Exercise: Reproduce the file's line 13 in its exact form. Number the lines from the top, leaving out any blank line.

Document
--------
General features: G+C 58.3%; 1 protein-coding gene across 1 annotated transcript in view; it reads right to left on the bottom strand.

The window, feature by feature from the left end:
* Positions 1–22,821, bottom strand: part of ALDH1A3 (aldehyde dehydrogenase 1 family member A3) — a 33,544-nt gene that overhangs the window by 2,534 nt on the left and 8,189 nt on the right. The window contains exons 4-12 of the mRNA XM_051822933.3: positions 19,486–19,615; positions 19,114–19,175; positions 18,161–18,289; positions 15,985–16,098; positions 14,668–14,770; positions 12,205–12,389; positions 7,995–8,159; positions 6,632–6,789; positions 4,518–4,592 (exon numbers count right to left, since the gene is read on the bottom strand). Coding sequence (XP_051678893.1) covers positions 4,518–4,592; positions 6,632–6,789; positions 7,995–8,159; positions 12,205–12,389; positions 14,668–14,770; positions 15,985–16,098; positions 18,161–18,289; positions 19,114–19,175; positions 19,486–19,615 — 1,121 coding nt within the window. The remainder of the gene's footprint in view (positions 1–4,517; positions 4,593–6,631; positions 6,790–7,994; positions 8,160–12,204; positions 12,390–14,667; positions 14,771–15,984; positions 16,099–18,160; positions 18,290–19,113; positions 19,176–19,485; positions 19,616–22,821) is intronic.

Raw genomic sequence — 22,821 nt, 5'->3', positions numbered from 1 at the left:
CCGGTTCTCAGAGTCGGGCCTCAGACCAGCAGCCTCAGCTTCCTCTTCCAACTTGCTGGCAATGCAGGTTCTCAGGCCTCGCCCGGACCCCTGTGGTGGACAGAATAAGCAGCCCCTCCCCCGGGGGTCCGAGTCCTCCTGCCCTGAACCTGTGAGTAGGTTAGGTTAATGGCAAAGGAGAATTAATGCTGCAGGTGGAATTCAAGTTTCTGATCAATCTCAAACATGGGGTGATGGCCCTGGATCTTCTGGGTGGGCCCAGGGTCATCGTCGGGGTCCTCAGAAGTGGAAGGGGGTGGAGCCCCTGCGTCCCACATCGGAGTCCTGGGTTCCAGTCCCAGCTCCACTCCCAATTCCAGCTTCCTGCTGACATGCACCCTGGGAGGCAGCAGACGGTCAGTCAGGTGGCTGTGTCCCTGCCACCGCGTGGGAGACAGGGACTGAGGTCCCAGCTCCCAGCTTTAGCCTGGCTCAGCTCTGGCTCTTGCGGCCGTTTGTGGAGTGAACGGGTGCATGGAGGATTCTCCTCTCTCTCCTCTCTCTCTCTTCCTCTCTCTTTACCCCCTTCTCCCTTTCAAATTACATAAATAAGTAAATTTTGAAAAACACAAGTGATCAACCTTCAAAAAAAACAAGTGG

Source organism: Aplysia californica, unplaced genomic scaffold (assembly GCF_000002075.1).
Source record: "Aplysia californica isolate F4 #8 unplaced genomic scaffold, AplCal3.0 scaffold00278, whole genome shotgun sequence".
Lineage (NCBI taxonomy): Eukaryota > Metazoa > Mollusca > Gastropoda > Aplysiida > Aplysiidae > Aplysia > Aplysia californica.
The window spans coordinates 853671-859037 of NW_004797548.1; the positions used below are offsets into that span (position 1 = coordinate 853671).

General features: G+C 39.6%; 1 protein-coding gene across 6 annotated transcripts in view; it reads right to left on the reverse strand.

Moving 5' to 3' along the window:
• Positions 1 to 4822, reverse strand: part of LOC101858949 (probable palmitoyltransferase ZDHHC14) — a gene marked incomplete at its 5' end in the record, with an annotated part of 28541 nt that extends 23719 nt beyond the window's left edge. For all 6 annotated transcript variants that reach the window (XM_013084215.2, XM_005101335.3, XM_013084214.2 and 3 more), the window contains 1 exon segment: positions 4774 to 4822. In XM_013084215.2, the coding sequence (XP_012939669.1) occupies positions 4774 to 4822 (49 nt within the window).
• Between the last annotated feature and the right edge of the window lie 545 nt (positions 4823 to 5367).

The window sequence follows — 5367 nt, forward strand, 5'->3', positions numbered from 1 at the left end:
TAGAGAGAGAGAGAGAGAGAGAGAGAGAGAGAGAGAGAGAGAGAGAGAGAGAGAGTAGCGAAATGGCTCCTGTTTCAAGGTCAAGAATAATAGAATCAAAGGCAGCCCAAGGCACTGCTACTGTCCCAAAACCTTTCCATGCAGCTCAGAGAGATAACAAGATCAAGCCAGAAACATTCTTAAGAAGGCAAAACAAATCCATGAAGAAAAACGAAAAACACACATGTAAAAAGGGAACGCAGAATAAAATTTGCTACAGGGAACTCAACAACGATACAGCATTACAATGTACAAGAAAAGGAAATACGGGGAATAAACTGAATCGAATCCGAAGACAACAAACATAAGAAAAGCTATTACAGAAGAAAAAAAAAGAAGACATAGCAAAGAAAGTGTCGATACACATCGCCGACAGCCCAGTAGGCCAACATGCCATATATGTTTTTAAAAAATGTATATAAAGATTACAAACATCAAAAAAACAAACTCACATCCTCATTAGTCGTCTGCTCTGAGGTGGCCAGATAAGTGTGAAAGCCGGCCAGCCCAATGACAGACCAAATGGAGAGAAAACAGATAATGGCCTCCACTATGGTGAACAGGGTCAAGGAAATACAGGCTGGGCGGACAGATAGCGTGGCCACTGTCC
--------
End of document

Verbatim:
• Between the last annotated feature and the right edge of the window lie 545 nt (positions 4823 to 5367).